Today's HFSC Markups of the Digital Asset Bills

A couple of quick takeaways from watching the HFSC markups today around DAMS (now FIT ) and its prospects based on statements from today’s marathon House Financial Services Committee markup of digital asset bills (which is ongoing and voting scheduled for tonight).

(1) The Good: There has been some movement among Democrats with 5 Democrats coming out with statements of support at the hearing (Himes, Gottheimer, Nickel, Torres, Petersen). In particular, the statement from Himes was compelling and worth tuning into – he has pivoted his stance and come out strongly in favor – citing his significant engagement and opportunity to submit comments and have his concerns heard. 

TLDR: The movement here is a glimmer of hope that Democrats can join in genuinely bipartisan efforts and the division is less of a partisan issue than a division based on age.

(2) The Bad: The hold the SEC Chair has over Democrats is strong – many speeches given by Dems were clearly prepared talking points for representatives with low engagement on the bill (Rep. Beatty from Ohio whipped out a cell phone and read the talking points she was sent directly from there). Others engaged in bad faith mischaracterizations (Rep. Sherman – this bill allows Apple to tokenize its stock to avoid securities laws) and bombastic /dramatic statements with Rep. Lynch taking the cake with “I have been on this committee for 20 years and I can say unequivocally that this is the worst piece of legislation that has been presented for markup in 20 years”.

TLDR: we knew this was unlikely to pass the Senate but the odds arent looking great that it will pass the House (the Dems also presented 3 amendments).  Party lines are holding stronger than we had hoped. The HFSC is in recess until 7pm with voting scheduled tonight so we will see shortly how everything plays out… but even if it doesnt have the support to pass at this time, the draft bill can still (and likely will) form the basis of something that eventually passes.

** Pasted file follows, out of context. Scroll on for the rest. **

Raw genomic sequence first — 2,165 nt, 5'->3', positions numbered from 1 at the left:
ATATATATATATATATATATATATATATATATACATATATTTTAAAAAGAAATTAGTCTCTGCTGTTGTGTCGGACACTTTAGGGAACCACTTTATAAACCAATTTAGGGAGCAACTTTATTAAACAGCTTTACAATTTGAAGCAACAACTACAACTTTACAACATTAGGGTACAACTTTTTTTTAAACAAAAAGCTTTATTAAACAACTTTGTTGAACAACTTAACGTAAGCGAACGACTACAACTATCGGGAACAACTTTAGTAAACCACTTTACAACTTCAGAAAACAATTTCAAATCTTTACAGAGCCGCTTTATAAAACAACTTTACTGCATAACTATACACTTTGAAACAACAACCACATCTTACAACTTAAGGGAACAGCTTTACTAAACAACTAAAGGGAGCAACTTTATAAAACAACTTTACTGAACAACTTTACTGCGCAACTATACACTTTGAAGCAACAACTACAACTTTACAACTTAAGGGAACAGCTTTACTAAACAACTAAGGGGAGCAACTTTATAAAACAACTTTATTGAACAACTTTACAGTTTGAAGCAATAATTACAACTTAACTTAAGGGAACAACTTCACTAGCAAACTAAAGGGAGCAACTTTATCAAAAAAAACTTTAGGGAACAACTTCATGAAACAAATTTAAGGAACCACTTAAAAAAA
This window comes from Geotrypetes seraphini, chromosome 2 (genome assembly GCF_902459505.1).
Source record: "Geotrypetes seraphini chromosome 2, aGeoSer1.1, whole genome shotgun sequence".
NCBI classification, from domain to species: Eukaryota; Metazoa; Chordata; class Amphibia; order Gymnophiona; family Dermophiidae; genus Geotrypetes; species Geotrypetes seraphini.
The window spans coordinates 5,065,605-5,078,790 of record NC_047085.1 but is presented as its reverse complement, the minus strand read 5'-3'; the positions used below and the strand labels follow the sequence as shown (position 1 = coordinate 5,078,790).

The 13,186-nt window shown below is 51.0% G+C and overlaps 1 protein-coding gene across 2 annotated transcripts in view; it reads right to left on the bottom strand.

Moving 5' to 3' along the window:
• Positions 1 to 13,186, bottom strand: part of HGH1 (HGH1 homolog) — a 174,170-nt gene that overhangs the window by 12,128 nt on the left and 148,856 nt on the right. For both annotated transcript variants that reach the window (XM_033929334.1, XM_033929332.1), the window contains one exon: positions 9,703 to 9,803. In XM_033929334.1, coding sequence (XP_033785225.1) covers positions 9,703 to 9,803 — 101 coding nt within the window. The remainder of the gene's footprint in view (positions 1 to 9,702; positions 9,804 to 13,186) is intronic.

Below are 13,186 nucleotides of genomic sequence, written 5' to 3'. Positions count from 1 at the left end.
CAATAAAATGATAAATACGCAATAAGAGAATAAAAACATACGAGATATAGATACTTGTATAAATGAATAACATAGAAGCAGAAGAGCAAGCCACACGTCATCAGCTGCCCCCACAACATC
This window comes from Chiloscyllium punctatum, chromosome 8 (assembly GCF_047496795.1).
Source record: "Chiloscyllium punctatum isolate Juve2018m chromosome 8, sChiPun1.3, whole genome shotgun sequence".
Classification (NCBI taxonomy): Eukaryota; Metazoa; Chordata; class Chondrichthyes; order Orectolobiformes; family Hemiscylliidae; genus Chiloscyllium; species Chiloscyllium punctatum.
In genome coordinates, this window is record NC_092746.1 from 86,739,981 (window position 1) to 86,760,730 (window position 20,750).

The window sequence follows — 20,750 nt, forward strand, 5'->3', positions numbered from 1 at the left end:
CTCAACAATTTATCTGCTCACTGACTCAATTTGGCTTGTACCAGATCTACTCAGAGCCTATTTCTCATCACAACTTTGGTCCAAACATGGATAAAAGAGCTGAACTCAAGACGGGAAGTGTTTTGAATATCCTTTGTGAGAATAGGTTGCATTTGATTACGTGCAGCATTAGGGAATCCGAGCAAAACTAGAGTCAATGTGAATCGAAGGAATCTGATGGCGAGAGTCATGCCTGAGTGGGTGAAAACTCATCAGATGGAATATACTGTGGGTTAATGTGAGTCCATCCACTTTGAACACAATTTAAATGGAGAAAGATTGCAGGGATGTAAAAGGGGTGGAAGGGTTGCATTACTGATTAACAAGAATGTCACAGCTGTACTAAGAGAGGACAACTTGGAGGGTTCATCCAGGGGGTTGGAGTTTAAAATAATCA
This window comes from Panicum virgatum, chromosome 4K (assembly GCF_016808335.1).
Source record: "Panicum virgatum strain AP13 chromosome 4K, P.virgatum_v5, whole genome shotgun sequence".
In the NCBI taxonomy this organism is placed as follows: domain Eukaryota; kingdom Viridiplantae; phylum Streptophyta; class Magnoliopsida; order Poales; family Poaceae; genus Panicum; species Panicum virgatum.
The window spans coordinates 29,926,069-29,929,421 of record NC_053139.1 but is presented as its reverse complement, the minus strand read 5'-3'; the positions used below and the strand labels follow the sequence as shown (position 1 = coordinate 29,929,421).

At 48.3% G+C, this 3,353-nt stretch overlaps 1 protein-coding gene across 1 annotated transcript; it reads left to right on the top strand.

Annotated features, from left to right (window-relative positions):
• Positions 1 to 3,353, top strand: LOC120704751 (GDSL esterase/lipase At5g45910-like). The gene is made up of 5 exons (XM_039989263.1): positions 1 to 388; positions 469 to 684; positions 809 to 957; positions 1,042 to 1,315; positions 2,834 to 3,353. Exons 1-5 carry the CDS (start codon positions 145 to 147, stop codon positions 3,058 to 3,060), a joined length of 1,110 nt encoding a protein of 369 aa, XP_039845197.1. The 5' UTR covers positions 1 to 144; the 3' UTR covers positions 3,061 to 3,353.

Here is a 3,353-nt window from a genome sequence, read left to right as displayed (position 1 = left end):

This is more of a big picture question, but assuming we do get another bull cycle, at what point do constituents start to get more vocal about the restrictions (or lack of clarity) that prevents them from participating in crypto? Is there a realistic possibility that this becomes a much more mainstream issue when prices start to make a run higher? Or do not enough people care to make any real waves...

I think the pressure has been mounting. I think we saw Warren pivot this year when her anti-crypto messaging wasnt resonating with her constituents... so that is something. We definitely have our work cut out to fight political apathy among younger voters to make more noise from a grassroots perspective (the pro-crypto crowd has historically been especially apathetic/down on politics) ... I think another issue historically is the space hasnt been in a position to coordinate as well as other industries (decentralized/competing factions) but over the last 1-2 years there have been more advocacy orgs working on this - including letter writing infra to make it easier to let your reps know how you feel with minimal effort. For instance, Coinbase put together resources like this: Coinbase legislative portal where you can look up and email your rep to support crypto.

Hey Sarah, any thoughts on why the democrats seem so staunchly anti-crypto.

Yea there are some really interesting dynamics at play - I think there are some really compelling arguments for crypto for dems, especially from an antitrust perspective and a hedge against too big to fail (should get traction with the anti-big bank crowd)... but these haven't taken hold. I think the biggest division is ultimately going to be age rather than political party though - the younger dems get it (Torres is pretty much becoming a champion) and others are coming on board... it is the older reps - some want immediate use cases (not potential ones) that help their constituents (read: the lower/middle-class, single moms, farmers, union workers etc) to get them on board and others are part of this contingent in the Biden admin that are fiercely anti-tech/finance and want the US to return to being an industrial power (reclaim worker/union votes) -- this group has done the most harm to crypto and is aligned with Gensler.